POLITICS

Justin Trudeau: PQ Language Plan A Bad Idea

10/25/2012 03:25 EDT | Updated 12/25/2012 05:12 EST
CP
QUEBEC - Justin Trudeau has pressed one of the hottest issue buttons in Canada, saying there's no need to toughen Quebec's language laws.

During a visit to Quebec City, the Liberal leadership candidate was asked Thursday by reporters about plans by the new Parti Quebecois provincial government to toughen language laws.

The pro-independence PQ calls the matter urgent, following census data that suggests a decline in francophones' demographic weight.

Trudeau's response: the PQ language policy is unnecessary and counter-productive.

While he expressed support for the old Bill 101, pointing out that it has allowed French to thrive in Quebec and keep Canada bilingual, Trudeau said Thursday that adding teeth now to the language law risks needlessly reigniting old battles.

"I think we are revisiting old debates," Trudeau said in French.

"The majority of people in (my Montreal riding of) Papineau, in Quebec City and across Quebec are focused on their jobs, on the economy, on health care and on the education of their children, in order to participate fully in this era of globalization."

His remarks come as a new poll suggested a Trudeau-led Liberal resurgence in Quebec, a province the party once dominated under his father.

Justin Trudeau's opinion on language to a certain extent echoes the position of his father, Pierre Elliott Trudeau, who brought official bilingualism to Canada and criticized the French-only policies of the PQ.

The younger Trudeau is more supportive of past PQ language policies than his father was. However, the new PQ government has vowed to strengthen language laws, saying it needs to protect the French language and culture.

The PQ campaigned on a promise to extend the law to junior colleges and smaller businesses. It has also proposed applying it to daycare. In the wake of this week's census data, the PQ calls the matter especially urgent.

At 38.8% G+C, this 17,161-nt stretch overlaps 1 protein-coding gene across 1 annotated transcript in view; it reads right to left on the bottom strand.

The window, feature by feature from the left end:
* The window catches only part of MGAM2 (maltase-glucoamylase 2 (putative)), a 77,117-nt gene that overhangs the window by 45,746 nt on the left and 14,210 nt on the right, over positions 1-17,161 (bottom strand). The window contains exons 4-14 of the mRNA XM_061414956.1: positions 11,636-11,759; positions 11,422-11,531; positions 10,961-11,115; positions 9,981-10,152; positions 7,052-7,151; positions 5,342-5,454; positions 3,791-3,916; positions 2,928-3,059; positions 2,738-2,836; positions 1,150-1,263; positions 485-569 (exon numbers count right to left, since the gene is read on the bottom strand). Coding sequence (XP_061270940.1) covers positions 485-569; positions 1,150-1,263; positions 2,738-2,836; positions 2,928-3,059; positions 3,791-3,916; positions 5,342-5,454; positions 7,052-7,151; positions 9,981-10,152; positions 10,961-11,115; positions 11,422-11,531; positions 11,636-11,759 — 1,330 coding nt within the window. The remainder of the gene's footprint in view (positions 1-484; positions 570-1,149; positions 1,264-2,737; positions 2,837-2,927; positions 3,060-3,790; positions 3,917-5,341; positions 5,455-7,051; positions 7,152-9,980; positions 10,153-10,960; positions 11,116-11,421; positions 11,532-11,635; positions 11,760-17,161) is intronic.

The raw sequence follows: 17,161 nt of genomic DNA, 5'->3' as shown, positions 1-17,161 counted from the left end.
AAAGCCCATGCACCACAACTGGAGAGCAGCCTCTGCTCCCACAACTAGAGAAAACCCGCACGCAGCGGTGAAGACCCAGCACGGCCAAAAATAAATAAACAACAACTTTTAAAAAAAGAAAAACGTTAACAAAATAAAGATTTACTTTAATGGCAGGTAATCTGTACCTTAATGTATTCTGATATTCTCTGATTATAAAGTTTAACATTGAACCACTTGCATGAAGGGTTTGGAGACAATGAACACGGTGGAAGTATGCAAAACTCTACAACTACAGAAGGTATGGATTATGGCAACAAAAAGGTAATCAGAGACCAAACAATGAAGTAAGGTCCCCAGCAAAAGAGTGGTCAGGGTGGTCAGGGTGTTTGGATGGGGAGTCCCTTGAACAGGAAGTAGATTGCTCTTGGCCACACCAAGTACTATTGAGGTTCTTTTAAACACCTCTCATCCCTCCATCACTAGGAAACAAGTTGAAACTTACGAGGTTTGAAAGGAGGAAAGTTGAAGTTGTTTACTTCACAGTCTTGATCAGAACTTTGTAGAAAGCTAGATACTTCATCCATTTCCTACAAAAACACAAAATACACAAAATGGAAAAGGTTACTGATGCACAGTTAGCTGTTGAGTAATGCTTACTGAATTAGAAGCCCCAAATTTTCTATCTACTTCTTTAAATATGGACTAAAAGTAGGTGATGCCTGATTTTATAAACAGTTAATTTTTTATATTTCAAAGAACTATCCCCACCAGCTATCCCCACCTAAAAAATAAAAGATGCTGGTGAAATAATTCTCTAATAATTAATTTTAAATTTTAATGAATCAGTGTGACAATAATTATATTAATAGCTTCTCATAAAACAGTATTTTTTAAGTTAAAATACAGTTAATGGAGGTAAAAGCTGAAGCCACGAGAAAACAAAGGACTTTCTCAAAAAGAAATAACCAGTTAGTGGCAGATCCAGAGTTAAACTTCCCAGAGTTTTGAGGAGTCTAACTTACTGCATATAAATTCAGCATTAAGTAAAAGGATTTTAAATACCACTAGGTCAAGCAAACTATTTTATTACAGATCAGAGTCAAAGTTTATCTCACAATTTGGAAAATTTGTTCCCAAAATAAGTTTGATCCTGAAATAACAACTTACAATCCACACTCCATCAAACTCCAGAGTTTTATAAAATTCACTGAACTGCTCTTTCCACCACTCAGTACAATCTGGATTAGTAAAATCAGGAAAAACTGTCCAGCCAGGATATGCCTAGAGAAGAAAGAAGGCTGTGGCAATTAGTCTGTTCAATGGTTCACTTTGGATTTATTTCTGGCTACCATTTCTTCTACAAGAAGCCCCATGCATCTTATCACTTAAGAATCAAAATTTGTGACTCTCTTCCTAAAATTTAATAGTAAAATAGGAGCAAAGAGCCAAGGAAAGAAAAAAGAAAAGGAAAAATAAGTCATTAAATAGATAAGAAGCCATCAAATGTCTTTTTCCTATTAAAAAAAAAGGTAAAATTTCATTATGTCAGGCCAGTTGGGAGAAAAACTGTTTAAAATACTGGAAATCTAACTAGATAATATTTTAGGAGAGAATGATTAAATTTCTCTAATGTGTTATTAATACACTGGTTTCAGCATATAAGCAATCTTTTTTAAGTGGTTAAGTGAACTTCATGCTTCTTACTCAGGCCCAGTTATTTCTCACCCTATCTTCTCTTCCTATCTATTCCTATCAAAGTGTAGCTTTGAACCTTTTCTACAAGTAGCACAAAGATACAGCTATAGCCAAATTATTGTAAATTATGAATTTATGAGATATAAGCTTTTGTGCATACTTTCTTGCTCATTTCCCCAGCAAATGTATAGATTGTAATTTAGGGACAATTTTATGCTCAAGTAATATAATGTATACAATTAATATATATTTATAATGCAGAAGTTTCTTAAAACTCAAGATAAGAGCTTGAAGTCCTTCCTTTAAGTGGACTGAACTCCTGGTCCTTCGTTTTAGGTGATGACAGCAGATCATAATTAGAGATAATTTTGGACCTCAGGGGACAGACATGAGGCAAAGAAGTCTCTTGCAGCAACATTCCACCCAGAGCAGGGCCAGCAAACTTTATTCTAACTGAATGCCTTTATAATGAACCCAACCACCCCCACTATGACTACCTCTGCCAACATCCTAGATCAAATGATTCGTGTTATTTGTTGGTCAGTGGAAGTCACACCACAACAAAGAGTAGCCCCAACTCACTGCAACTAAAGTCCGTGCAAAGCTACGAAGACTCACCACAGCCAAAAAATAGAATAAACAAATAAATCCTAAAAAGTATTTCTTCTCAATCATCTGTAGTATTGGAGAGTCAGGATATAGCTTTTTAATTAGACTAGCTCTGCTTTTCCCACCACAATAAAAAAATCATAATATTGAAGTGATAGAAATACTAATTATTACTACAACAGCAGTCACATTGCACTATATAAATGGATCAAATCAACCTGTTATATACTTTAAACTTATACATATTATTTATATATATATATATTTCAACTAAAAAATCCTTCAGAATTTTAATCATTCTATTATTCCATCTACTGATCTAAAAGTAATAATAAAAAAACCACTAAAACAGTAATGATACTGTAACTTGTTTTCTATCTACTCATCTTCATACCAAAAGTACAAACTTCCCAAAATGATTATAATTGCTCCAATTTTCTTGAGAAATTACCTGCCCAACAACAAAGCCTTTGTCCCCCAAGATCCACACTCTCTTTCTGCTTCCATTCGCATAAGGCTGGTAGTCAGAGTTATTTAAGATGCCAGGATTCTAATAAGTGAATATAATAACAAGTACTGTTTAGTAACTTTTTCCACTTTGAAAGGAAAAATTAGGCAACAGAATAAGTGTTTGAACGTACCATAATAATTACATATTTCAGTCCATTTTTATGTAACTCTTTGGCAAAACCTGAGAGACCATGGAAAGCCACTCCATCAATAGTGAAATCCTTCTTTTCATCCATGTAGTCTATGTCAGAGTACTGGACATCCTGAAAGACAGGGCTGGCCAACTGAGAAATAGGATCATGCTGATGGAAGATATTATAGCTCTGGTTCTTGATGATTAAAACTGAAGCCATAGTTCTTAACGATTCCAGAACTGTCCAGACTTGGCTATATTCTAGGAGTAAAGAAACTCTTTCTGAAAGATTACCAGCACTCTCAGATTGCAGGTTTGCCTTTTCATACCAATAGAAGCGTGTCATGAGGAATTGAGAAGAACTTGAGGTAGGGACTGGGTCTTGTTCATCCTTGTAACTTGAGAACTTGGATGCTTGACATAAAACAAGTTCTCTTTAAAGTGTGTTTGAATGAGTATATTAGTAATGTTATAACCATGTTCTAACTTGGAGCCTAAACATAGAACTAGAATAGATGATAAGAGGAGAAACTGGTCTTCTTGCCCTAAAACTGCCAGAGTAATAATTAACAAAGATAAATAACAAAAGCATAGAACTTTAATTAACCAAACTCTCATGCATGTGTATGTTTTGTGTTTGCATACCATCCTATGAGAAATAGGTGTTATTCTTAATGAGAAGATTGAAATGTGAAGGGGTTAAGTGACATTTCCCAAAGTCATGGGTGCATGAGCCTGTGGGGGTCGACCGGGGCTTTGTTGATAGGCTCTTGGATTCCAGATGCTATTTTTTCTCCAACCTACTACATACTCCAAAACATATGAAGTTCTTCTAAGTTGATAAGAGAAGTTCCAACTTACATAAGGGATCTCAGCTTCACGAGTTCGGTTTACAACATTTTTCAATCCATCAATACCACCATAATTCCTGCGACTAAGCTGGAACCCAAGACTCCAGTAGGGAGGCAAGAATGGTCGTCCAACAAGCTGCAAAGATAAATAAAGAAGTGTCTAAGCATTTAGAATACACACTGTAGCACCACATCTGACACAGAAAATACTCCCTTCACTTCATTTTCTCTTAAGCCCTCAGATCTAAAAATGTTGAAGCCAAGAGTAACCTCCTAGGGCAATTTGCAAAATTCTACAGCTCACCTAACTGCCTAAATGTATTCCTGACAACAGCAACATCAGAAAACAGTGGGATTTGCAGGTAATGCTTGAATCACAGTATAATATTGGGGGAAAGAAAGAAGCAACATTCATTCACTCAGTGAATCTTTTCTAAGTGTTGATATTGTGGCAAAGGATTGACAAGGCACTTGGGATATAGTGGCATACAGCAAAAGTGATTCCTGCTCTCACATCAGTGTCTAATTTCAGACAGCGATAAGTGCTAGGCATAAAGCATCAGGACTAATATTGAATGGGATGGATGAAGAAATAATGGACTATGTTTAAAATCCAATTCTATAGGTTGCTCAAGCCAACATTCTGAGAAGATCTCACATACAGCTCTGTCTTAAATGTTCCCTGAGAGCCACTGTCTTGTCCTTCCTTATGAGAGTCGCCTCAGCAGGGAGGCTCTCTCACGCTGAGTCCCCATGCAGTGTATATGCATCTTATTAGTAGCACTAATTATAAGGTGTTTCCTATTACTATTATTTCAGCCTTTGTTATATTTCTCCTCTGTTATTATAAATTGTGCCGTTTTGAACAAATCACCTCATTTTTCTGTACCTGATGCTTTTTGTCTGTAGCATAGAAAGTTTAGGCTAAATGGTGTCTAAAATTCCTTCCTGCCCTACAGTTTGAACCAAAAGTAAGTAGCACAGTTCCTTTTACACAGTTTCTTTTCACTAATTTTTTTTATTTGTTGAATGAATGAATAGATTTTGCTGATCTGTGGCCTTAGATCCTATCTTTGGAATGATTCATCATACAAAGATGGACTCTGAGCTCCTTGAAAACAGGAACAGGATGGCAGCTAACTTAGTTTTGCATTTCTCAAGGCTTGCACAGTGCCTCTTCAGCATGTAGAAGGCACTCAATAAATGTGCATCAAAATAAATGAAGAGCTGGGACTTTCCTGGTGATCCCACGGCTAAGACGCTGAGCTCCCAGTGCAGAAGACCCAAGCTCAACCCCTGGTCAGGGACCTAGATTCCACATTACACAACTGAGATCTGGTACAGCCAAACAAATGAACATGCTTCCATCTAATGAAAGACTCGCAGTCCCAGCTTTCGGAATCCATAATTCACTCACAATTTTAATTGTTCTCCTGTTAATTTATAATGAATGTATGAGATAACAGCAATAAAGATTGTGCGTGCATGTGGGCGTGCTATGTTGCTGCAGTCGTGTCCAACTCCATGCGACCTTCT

But Trudeau isn't alarmed by new figures suggesting a relative decline of French in Canada and on the island of Montreal, saying it is the result of demographics and a lower birthrate.

"My concern about reinforcing Bill 101 is that we will find it punishes Quebec francophones who want their children to develop a capacity in English, the language of international commerce," he said. "I don't think this is a good direction."

He also suggested that French is faring better than it used to in Quebec.

He pointed out that while older immigrants may speak their native language and English, their children are becoming fluent in French.

"If I speak to the parents of people from Bangladesh, Pakistan or India, yes, the parents speak English but when I speak to the children of five, 10 or 15 years old in my riding, they're speaking French and it's because Bill 101 works.

"I'm not worried. I'm proud of my beautiful French language."

The remarks earned Trudeau a scolding from the PQ government.

"I'm a bit disappointed by the lack of knowledge he shows of the basic issue," said Jean-Francois Lisee, the provincial minister responsible for Montreal.

"He's saying that Bill 101 impedes francophones' (ability) to learn (English). Well, the majority of citizens in Quebec are bilingual. We are the most bilingual society in North America and that is great. Multilingualism at the individual level is an enrichment. That's not the point of Bill 101."

Lisee said the point is ensuring that the next generation, and the one after that, will see a francophone society thriving in Quebec.

He called the latest census worrisome.

Statistics Canada reported Wednesday that 78.9 per cent of Quebec's population claimed French as their mother tongue in 2011, down from 79.6 per cent in 2006.

But that decline is largely due to immigration — and immigrants in Quebec are overwhelmingly learning French.